7 “Health Foods” that Aren’t Healthy
There are many foods and beverages believed to be healthy that may actually be harmful to health. The confusion is mostly thanks to some savvy but unscrupulous marketers trying to dupe consumers about their junk food or processed food options. Here are seven so-called “health foods” that aren’t:
Whole wheat bread—Most whole wheat products are actually made from refined white flour with a tiny amount of whole grain wheat added along with molasses or artificial colors to make the bread appear darker. Few breads labelled “whole wheat” are made from 100% whole wheat. Even worse, most wheat is now genetically-modified (GM). Many health issues have been linked to GM foods so it is best to stay clear of them if possible.
Multigrain bread—Similar to “whole wheat,” “multigrain” bread is usually just white flour with a handful of whole grains tossed in to give the bread a more natural, rustic look. And if you know much about white bread then you know it causes wild blood sugar fluctuations similar to sugary foods. Blood sugar rollercoasters are linked with weight gain, mood swings and energy crashes.
Milk—While dairy bureaus will argue otherwise (of course they will—they have a financial interest in making people think dairy is healthy), milk is not a health food. Research shows that the countries whose citizens consume the most dairy products have the HIGHEST incidence of osteoporosis. Milk nowadays is full of hormones and antibiotics and is actually playing a huge role in the ability of bacteria to become antibiotic-resistant. It’s also linked to diseases like pain disorders and arthritis. In one study on rabbits, scientist Richard Panush was able to PRODUCE inflamed joints in the animals by switching their water to milk. In another study, scientists observed more than a 50% reduction in the pain and swelling of arthritis when participants eliminated milk and dairy products from their diet.
Energy Drinks—Most of the so-called “energy drinks” and “sports drinks” are full of artificial colors, caffeine and sugar. In small amounts caffeine might not be too bad but in the quantities most energy drinks are consumed, caffeine can cause heart palpitations, anxiety and over time deplete the body’s adrenal glands a.k.a. the “stress glands.” As for artificial colors and high doses of sugar—neither have a role in a beverage with a name that implies health, energy or sports.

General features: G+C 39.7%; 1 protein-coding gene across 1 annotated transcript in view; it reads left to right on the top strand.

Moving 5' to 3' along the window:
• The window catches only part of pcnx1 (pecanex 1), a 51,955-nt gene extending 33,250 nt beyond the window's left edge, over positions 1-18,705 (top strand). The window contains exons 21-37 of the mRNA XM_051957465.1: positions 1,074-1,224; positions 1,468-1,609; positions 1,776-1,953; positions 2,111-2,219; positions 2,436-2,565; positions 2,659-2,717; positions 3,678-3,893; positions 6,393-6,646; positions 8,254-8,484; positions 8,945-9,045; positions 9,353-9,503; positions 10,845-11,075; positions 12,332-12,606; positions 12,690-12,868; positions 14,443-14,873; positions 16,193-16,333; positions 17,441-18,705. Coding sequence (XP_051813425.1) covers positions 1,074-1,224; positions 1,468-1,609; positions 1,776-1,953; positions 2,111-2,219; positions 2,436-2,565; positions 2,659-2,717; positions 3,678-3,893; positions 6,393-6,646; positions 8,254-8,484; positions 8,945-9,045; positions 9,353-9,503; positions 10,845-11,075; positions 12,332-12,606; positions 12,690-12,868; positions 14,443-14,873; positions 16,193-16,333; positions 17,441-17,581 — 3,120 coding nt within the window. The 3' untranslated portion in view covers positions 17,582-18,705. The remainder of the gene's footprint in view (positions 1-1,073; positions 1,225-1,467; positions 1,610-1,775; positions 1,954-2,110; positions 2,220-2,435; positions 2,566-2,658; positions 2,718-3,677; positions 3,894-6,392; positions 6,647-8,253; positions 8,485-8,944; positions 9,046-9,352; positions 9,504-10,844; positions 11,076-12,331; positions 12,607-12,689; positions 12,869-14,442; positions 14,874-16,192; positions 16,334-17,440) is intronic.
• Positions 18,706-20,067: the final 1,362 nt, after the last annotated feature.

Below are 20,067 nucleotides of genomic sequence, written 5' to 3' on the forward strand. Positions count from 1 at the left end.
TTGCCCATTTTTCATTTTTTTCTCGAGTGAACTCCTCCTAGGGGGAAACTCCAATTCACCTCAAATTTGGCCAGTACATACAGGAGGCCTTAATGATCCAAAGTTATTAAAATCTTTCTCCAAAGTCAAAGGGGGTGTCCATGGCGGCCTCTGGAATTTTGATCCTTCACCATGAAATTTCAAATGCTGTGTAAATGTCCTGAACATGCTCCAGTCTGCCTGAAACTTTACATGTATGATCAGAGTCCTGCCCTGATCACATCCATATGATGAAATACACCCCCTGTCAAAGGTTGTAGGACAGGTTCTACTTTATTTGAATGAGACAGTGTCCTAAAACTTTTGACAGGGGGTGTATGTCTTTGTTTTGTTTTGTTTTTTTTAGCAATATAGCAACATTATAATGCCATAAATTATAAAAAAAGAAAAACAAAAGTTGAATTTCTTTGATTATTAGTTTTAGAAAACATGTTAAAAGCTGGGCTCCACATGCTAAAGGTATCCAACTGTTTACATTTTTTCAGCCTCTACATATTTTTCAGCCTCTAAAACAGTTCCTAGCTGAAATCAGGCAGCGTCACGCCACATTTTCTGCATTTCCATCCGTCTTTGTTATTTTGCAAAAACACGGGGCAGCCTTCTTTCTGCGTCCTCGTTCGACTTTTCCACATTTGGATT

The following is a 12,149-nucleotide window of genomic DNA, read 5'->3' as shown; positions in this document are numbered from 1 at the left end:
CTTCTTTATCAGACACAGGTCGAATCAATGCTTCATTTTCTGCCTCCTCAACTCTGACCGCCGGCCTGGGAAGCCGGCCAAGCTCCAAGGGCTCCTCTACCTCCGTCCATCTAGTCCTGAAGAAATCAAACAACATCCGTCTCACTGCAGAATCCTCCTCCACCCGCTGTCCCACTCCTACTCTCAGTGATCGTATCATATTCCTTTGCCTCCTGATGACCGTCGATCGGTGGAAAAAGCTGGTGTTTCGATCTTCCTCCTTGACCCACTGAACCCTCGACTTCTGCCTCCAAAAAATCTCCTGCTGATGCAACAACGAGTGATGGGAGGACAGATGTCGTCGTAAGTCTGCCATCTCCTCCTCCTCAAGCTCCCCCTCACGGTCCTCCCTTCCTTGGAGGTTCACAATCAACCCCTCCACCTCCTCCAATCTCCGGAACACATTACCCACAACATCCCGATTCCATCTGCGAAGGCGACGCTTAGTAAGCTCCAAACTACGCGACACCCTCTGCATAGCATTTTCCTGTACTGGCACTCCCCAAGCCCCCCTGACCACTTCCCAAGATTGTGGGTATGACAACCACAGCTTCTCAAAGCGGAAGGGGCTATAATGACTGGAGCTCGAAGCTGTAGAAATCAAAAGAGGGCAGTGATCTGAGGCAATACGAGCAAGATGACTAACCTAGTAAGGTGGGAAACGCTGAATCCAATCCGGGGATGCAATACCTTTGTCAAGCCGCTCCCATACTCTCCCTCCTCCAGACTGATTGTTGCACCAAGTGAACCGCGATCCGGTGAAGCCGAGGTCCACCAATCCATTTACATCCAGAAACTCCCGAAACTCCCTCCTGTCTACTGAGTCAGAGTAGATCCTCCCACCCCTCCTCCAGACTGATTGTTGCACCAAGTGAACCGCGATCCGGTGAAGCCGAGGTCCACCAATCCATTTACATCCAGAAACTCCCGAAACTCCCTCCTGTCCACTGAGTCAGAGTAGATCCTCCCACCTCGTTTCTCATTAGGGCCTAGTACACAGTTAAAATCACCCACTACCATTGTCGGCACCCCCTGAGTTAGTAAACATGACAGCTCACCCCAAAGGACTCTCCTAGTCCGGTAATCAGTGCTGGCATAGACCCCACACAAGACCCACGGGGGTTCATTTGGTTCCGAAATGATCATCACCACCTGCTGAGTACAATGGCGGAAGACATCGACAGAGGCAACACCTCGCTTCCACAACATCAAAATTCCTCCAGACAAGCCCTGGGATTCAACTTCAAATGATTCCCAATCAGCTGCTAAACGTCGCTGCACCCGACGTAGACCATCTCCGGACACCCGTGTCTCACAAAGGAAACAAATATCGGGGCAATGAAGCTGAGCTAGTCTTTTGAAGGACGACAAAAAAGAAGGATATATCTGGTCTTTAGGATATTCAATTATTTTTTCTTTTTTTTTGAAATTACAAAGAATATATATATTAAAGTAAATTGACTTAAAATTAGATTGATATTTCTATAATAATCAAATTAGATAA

Keep reading to discover the low fat and sugar-free foods that aren’t healthy…
Most Protein Bars—Protein immediately makes people think “thin” and “healthy” which is odd because excessive protein consumption will turn into fatty deposits in the body. And most people eat more protein than they actually need. But call a sugar-laden candy bar a “protein bar” and most people think they’ve found the perfect health food. Most protein bars are just candy with a sprinkling of protein powder added (usually in isolated or hydrolyzed forms that contain monosodium glutamate—the harmful brain and nerve toxin).
So that makes most protein bars junk food. Does that mean there aren’t healthy protein bars out there? No, of course not, but most aren’t healthy contrary to what the label or the manufacturer might tell you. Instead of the sickly sweet bars, opt instead for Nature’s own high protein, super-nutritious snack foods: raw, unsalted nuts and seeds.
Low Fat Muffins—Low fat almost inevitably means “high sugar” in the world of baked goods. Many people still equate low fat in their food to lower fat on their body but this is a serious oversimplification of what causes us to become overweight. More often than not it is sugar and refined carbohydrates that cause people to store fat on their bodies. And since most low fat foods replace fat with extra sugar, low fat muffins or baked goods are the way to go if you want to gain weight and if you don’t mind it taking the form of love handles, belly flab or a muffin top…or should I say “low fat muffin top?”
Sugar-Free Drinks—Okay, I know I’ve been going on about sugar here, so this blog wouldn’t be complete without something “sugar-free” on the list. If you’re like most people you may think that sugar-free means “perfect health food” but it doesn’t. Sugar-free foods and beverages are usually full of artificial sweeteners concocted in a laboratory, including: aspartame (now called NeoTame or AminoSweet), saccharin or sucralose (Splenda). The list of illnesses linked to artificial sweeteners is many pages long but includes: seizures, brain tumors, chronic fatigue, birth defects and psychiatric disorders to name a few. That’s definitely not sounding so sweet is it? So, I urge you to think twice about that “sugar-free” flavor you add to your coffee or the diet soda you consume.
Subscribe to my free e-magazine World’s Healthiest News to receive monthly health news, tips, recipes and more. Follow me on Twitter @mschoffrocook and Facebook. Copyright Michelle Schoffro Cook, PhD.